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Traditional Native designs

Traditional methods, contemporary styles

By ZACH MAXWELL
Choctaw Nation of Oklahoma

   Edmon Perkins is a fourth-generation farmer from Atwood who took up traditional Choctaw pottery less than a decade ago.

   But his reproductions of prehistoric and colonial themes are quickly gaining the attention of aficionados of native designs.

   Perkins will be demonstrating how to coil clay with crushed mussel shell to create pottery bowls, pipes and other figures during Choctaw Days at the Smithsonian in June.

   "I started in 2005 with commercial clay, but even at that point I wanted to do traditional pottery," Perkins said. "I stayed away from electricity so I built a wood-burning kiln."

   In 2009, he began attending Dr. Ian Thompson's pottery classes, which he called "an eye-opening experience." His first invitation to the Smithsonian was a year later, with aboriginal potters from North and South America.

   "This time I'll be going with a lot of friends," he said.

   "You get to visit with people and get into their stories. I'm excited that they have asked me to go. What's really important is getting to visit with my Choctaw friends."

   Perkins was inspired to enter the Choctaw Nation's first art show, where he presented a welded 3D Great Seal. Soon thereafter, he moved into pottery, eventually importing white clay from Moundville, Ala., as well as finding suitable, sand-free clays "down by the creek" on his property.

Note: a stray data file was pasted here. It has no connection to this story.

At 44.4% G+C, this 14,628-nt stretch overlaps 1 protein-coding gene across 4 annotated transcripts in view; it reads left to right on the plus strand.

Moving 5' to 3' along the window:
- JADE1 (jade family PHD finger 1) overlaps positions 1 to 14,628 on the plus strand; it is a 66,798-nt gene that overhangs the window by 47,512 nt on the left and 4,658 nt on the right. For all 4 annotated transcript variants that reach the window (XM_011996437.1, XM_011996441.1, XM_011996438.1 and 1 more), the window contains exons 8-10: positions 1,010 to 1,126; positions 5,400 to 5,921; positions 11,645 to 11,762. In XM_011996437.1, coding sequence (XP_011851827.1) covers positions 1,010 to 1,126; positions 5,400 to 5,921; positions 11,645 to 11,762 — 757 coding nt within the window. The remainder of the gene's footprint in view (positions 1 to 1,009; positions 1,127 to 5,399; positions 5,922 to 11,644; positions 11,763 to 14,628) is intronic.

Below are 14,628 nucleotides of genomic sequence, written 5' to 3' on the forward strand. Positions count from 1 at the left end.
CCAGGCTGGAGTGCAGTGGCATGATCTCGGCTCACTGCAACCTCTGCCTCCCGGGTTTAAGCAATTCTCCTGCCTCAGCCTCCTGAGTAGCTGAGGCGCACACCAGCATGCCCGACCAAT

"It's amazing to me that you can take something as simple as clay, lukfi nia in Choctaw which translates as fat dirt, and put it in a fire, which destroys almost everything it touches, and it comes out as something useful," Perkins said. "It makes you think about how they first learned to do that."

   Perkins said he is humbled to be a part of the revitalization of Choctaw culture. He draws inspiration from styles found on ancient pottery at places like Moundville as well as more contemporary Choctaw styles.

   Part of his mission is to help Choctaw style pottery take its place among the more celebrated works of southwestern tribes.

   "The southeastern U.S. has a great culture, and it's not represented," Perkins said. "To be part of this, it kind of wells up in me. I'm proud of what Chief Gregory E. Pyle has accomplished and Chief Gary Batton will continue that. It's amazing what they've done for southeast Oklahoma."

Edmon Perkins                                                                                                                    Choctaw Nation
Edmon Perkins turns lukfi nia (Choctaw for "fat dirt" or clay) into traditional style vessels, pipes and other creations.
This article and others came from the Choctaw Nation Biskinik. To see more history please refer to the following sites.
www.choctawnation.com
www.choctawnationculture.com
 
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